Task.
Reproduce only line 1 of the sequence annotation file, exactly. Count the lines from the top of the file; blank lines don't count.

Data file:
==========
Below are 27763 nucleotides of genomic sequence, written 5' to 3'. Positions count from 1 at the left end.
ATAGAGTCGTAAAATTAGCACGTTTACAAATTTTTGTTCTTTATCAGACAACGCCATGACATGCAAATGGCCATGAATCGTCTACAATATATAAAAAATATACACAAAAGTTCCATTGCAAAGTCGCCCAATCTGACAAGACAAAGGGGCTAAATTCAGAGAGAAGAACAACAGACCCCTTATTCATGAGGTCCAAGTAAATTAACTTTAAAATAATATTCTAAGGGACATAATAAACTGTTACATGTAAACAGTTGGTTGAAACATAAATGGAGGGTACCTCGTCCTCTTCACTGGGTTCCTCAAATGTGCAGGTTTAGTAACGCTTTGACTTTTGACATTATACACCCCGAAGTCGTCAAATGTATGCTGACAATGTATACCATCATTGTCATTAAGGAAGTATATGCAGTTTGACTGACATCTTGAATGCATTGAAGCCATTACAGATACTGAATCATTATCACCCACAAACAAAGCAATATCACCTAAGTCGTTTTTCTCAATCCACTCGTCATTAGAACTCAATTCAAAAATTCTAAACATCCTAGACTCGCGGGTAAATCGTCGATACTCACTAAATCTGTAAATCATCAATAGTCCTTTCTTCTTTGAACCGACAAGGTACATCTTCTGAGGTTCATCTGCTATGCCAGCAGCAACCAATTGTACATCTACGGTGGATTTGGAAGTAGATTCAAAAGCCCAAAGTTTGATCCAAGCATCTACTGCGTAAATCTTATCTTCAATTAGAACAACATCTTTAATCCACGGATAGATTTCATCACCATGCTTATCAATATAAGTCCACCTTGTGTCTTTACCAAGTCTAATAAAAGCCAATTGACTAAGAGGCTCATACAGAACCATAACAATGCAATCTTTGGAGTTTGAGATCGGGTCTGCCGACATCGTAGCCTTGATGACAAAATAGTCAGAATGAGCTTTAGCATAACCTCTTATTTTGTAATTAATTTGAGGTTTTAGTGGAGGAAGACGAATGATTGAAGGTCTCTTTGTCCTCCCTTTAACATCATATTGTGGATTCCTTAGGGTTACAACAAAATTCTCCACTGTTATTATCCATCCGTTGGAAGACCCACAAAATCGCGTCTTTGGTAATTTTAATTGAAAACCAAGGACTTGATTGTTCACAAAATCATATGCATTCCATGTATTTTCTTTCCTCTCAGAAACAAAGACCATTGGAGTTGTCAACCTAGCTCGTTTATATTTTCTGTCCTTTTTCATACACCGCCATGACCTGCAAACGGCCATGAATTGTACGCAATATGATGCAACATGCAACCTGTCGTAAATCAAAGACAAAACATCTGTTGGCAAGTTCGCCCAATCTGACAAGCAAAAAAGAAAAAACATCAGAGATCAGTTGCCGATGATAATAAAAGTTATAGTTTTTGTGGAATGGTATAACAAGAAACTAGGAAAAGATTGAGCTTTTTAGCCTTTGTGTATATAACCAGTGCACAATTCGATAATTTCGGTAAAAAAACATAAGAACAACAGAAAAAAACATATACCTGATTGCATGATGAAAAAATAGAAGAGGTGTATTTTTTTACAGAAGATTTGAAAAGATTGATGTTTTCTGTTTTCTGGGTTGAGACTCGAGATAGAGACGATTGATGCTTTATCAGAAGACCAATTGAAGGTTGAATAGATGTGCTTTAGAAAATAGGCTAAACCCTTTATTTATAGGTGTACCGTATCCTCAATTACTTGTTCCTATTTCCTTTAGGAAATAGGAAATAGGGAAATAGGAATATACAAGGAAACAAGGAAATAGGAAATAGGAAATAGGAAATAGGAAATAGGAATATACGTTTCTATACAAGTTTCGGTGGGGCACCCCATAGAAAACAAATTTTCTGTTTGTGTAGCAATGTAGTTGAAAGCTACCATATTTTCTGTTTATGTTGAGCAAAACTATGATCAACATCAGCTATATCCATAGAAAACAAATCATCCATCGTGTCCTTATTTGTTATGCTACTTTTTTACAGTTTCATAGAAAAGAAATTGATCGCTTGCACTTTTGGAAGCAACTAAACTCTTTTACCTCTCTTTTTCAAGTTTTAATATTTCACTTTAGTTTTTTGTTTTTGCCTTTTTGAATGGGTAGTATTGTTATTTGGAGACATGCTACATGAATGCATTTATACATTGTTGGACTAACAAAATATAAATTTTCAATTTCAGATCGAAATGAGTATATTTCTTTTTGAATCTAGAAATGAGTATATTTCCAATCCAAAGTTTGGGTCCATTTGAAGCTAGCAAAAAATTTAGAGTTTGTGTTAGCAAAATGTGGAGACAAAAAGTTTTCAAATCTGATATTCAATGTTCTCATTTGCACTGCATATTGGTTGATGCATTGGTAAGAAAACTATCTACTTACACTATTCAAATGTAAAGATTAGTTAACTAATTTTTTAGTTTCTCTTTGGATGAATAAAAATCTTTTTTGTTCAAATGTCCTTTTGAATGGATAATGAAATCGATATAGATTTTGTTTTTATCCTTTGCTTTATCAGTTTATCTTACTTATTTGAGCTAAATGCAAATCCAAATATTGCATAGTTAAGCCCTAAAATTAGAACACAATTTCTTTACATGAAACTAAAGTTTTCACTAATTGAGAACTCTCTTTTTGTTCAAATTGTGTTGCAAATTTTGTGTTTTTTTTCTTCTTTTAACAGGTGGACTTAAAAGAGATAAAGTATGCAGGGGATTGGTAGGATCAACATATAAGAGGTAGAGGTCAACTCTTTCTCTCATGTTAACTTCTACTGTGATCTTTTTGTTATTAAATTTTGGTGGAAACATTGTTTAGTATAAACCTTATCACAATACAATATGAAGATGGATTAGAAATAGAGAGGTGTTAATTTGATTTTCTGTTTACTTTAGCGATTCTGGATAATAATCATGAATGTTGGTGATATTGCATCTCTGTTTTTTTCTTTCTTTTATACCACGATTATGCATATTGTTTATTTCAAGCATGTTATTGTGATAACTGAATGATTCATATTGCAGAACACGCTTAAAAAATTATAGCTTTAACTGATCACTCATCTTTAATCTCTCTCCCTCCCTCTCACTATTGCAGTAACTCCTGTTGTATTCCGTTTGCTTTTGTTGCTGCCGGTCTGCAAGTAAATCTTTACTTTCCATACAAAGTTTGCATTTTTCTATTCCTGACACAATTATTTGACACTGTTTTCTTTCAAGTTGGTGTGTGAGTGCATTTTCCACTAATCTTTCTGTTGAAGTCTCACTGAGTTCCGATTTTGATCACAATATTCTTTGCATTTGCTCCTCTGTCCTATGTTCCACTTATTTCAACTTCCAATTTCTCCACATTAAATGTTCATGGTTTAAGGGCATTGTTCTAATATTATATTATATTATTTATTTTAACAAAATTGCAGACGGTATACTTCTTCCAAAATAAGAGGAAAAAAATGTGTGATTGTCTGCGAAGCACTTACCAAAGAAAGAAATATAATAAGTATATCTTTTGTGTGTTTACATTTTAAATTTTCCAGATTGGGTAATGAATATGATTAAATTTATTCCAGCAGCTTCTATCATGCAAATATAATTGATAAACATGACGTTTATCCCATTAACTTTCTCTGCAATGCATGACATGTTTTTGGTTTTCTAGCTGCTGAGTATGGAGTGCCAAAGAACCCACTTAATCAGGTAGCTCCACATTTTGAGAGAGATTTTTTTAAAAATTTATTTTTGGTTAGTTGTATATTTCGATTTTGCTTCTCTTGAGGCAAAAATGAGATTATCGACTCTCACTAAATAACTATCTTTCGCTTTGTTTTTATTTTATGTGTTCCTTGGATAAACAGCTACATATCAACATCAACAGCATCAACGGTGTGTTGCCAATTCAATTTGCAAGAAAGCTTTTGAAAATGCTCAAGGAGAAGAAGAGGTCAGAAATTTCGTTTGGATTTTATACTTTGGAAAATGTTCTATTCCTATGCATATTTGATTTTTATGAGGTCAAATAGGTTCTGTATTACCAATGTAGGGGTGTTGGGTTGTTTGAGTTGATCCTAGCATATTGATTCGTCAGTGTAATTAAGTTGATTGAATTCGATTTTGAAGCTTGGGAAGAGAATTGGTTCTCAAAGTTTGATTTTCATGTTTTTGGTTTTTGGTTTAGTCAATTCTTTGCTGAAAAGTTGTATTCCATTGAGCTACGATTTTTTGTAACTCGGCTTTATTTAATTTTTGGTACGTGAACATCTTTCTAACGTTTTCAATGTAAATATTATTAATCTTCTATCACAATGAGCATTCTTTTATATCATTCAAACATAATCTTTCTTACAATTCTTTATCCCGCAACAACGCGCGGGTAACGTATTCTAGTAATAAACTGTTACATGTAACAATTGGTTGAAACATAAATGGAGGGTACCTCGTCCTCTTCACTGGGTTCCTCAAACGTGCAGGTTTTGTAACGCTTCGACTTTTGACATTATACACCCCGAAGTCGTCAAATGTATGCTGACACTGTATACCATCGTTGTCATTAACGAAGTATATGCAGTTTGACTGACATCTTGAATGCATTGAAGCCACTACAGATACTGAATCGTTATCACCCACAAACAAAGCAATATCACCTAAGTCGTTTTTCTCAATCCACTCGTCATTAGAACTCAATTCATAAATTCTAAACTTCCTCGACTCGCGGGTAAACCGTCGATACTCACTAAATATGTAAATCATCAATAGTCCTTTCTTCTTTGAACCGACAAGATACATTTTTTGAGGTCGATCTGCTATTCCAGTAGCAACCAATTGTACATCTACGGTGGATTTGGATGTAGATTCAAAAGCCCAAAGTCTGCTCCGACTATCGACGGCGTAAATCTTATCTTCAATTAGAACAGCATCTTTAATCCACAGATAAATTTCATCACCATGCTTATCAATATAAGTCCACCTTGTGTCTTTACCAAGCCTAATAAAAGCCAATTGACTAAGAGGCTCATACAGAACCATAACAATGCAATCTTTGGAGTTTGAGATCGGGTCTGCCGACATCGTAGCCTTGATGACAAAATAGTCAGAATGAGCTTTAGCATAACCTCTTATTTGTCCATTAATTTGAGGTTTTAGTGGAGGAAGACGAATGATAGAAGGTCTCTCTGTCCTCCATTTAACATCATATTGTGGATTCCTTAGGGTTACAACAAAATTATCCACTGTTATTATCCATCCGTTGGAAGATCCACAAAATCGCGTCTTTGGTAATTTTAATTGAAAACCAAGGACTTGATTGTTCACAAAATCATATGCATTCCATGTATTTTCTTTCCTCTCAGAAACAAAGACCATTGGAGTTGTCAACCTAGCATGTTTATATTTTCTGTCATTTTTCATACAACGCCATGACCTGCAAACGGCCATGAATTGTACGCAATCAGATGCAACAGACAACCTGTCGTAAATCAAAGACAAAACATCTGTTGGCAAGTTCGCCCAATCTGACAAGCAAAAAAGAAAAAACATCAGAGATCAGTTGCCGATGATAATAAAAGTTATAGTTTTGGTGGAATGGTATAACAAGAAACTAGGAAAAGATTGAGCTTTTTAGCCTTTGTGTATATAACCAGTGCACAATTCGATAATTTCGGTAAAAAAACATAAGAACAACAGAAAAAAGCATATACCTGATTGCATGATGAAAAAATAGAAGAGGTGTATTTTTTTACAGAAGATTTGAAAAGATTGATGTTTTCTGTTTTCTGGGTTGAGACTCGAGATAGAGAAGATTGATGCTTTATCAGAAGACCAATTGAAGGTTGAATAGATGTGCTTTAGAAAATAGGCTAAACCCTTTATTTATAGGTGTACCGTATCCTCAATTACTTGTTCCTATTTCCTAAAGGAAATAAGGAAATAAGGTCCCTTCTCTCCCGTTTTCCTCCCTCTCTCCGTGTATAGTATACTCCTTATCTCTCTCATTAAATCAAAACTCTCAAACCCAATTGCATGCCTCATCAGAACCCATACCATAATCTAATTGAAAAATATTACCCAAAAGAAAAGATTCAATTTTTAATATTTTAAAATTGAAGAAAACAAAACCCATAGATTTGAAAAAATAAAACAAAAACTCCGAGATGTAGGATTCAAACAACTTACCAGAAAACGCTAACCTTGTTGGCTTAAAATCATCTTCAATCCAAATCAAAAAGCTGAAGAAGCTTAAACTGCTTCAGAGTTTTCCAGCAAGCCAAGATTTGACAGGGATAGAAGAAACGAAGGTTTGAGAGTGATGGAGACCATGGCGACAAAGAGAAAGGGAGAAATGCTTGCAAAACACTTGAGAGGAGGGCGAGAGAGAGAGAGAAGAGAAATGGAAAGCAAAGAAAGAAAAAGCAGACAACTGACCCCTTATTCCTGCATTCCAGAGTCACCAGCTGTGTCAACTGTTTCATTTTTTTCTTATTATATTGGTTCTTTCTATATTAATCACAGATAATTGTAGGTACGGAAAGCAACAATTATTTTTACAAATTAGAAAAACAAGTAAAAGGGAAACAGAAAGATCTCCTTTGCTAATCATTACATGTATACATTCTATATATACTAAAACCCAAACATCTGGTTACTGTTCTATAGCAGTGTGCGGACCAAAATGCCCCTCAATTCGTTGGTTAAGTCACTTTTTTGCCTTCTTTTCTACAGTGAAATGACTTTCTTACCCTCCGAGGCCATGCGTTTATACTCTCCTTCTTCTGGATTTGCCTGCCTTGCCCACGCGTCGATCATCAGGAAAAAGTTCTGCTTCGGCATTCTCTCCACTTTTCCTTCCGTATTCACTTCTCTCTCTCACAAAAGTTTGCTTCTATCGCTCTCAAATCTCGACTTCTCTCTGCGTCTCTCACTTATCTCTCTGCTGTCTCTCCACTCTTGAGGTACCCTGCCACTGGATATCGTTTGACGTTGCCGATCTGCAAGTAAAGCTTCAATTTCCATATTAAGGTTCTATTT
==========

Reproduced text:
Below are 27763 nucleotides of genomic sequence, written 5' to 3'. Positions count from 1 at the left end.